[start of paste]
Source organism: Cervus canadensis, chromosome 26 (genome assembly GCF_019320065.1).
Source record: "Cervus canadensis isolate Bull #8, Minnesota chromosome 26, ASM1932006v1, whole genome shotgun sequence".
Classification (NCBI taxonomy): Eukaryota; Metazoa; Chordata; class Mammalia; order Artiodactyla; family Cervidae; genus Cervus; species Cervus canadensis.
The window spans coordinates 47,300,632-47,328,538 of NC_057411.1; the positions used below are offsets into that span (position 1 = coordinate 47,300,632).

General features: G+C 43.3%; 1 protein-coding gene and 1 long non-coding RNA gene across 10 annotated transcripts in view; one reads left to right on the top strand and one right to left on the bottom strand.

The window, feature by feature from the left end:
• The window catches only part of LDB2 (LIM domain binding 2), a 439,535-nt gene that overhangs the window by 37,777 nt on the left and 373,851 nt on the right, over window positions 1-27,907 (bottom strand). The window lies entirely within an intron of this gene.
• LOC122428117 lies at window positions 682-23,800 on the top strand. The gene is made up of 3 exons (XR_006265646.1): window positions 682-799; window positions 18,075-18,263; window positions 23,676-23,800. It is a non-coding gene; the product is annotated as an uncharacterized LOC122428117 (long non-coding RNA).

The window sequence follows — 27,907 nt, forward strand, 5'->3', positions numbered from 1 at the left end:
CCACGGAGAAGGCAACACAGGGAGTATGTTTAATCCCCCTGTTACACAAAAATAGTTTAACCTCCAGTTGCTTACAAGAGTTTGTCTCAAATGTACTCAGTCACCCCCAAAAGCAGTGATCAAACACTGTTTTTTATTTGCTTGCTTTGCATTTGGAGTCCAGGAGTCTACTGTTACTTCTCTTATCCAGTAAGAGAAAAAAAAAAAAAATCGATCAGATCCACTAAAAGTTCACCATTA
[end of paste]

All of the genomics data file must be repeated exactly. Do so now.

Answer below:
Source organism: Cervus canadensis, chromosome 26 (genome assembly GCF_019320065.1).
Source record: "Cervus canadensis isolate Bull #8, Minnesota chromosome 26, ASM1932006v1, whole genome shotgun sequence".
Classification (NCBI taxonomy): Eukaryota; Metazoa; Chordata; class Mammalia; order Artiodactyla; family Cervidae; genus Cervus; species Cervus canadensis.
The window spans coordinates 47,300,632-47,328,538 of NC_057411.1; the positions used below are offsets into that span (position 1 = coordinate 47,300,632).

General features: G+C 43.3%; 1 protein-coding gene and 1 long non-coding RNA gene across 10 annotated transcripts in view; one reads left to right on the top strand and one right to left on the bottom strand.

The window, feature by feature from the left end:
• The window catches only part of LDB2 (LIM domain binding 2), a 439,535-nt gene that overhangs the window by 37,777 nt on the left and 373,851 nt on the right, over window positions 1-27,907 (bottom strand). The window lies entirely within an intron of this gene.
• LOC122428117 lies at window positions 682-23,800 on the top strand. The gene is made up of 3 exons (XR_006265646.1): window positions 682-799; window positions 18,075-18,263; window positions 23,676-23,800. It is a non-coding gene; the product is annotated as an uncharacterized LOC122428117 (long non-coding RNA).

The window sequence follows — 27,907 nt, forward strand, 5'->3', positions numbered from 1 at the left end:
CCACGGAGAAGGCAACACAGGGAGTATGTTTAATCCCCCTGTTACACAAAAATAGTTTAACCTCCAGTTGCTTACAAGAGTTTGTCTCAAATGTACTCAGTCACCCCCAAAAGCAGTGATCAAACACTGTTTTTTATTTGCTTGCTTTGCATTTGGAGTCCAGGAGTCTACTGTTACTTCTCTTATCCAGTAAGAGAAAAAAAAAAAAAATCGATCAGATCCACTAAAAGTTCACCATTA